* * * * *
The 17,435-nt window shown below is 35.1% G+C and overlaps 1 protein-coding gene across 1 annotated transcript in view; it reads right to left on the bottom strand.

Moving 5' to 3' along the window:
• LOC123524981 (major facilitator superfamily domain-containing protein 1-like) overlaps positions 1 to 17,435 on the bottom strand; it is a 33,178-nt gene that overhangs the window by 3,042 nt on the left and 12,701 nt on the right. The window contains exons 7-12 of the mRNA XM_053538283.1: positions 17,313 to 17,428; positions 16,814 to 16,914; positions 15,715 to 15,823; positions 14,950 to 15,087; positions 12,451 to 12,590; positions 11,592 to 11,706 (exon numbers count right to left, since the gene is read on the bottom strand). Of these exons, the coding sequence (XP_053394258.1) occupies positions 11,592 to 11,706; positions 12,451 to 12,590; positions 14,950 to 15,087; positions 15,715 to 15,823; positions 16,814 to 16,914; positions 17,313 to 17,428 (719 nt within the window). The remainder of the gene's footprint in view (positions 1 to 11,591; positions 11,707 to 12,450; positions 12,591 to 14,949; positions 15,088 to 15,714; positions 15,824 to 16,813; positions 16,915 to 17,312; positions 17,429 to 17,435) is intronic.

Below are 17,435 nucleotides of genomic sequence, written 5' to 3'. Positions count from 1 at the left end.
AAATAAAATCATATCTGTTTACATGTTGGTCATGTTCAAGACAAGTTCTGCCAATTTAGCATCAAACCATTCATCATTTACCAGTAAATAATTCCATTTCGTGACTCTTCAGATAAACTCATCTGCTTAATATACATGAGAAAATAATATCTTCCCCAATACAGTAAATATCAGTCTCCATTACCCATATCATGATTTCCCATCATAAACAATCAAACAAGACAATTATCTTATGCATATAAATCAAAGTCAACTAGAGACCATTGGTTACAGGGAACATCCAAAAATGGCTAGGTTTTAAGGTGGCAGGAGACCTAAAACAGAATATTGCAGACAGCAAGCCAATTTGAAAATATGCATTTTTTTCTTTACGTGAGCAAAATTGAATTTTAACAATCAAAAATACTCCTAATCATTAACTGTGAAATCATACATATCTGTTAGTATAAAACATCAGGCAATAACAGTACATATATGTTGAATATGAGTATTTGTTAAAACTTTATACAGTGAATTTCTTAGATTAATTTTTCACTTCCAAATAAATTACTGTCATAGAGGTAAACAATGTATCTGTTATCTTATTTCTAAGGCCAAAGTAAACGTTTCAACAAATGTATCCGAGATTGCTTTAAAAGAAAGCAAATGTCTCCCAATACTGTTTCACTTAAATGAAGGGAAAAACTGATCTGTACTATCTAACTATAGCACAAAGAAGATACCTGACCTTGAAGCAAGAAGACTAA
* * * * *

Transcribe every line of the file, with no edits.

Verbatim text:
The 17,435-nt window shown below is 35.1% G+C and overlaps 1 protein-coding gene across 1 annotated transcript in view; it reads right to left on the bottom strand.

Moving 5' to 3' along the window:
• LOC123524981 (major facilitator superfamily domain-containing protein 1-like) overlaps positions 1 to 17,435 on the bottom strand; it is a 33,178-nt gene that overhangs the window by 3,042 nt on the left and 12,701 nt on the right. The window contains exons 7-12 of the mRNA XM_053538283.1: positions 17,313 to 17,428; positions 16,814 to 16,914; positions 15,715 to 15,823; positions 14,950 to 15,087; positions 12,451 to 12,590; positions 11,592 to 11,706 (exon numbers count right to left, since the gene is read on the bottom strand). Of these exons, the coding sequence (XP_053394258.1) occupies positions 11,592 to 11,706; positions 12,451 to 12,590; positions 14,950 to 15,087; positions 15,715 to 15,823; positions 16,814 to 16,914; positions 17,313 to 17,428 (719 nt within the window). The remainder of the gene's footprint in view (positions 1 to 11,591; positions 11,707 to 12,450; positions 12,591 to 14,949; positions 15,088 to 15,714; positions 15,824 to 16,813; positions 16,915 to 17,312; positions 17,429 to 17,435) is intronic.

Below are 17,435 nucleotides of genomic sequence, written 5' to 3'. Positions count from 1 at the left end.
AAATAAAATCATATCTGTTTACATGTTGGTCATGTTCAAGACAAGTTCTGCCAATTTAGCATCAAACCATTCATCATTTACCAGTAAATAATTCCATTTCGTGACTCTTCAGATAAACTCATCTGCTTAATATACATGAGAAAATAATATCTTCCCCAATACAGTAAATATCAGTCTCCATTACCCATATCATGATTTCCCATCATAAACAATCAAACAAGACAATTATCTTATGCATATAAATCAAAGTCAACTAGAGACCATTGGTTACAGGGAACATCCAAAAATGGCTAGGTTTTAAGGTGGCAGGAGACCTAAAACAGAATATTGCAGACAGCAAGCCAATTTGAAAATATGCATTTTTTTCTTTACGTGAGCAAAATTGAATTTTAACAATCAAAAATACTCCTAATCATTAACTGTGAAATCATACATATCTGTTAGTATAAAACATCAGGCAATAACAGTACATATATGTTGAATATGAGTATTTGTTAAAACTTTATACAGTGAATTTCTTAGATTAATTTTTCACTTCCAAATAAATTACTGTCATAGAGGTAAACAATGTATCTGTTATCTTATTTCTAAGGCCAAAGTAAACGTTTCAACAAATGTATCCGAGATTGCTTTAAAAGAAAGCAAATGTCTCCCAATACTGTTTCACTTAAATGAAGGGAAAAACTGATCTGTACTATCTAACTATAGCACAAAGAAGATACCTGACCTTGAAGCAAGAAGACTAA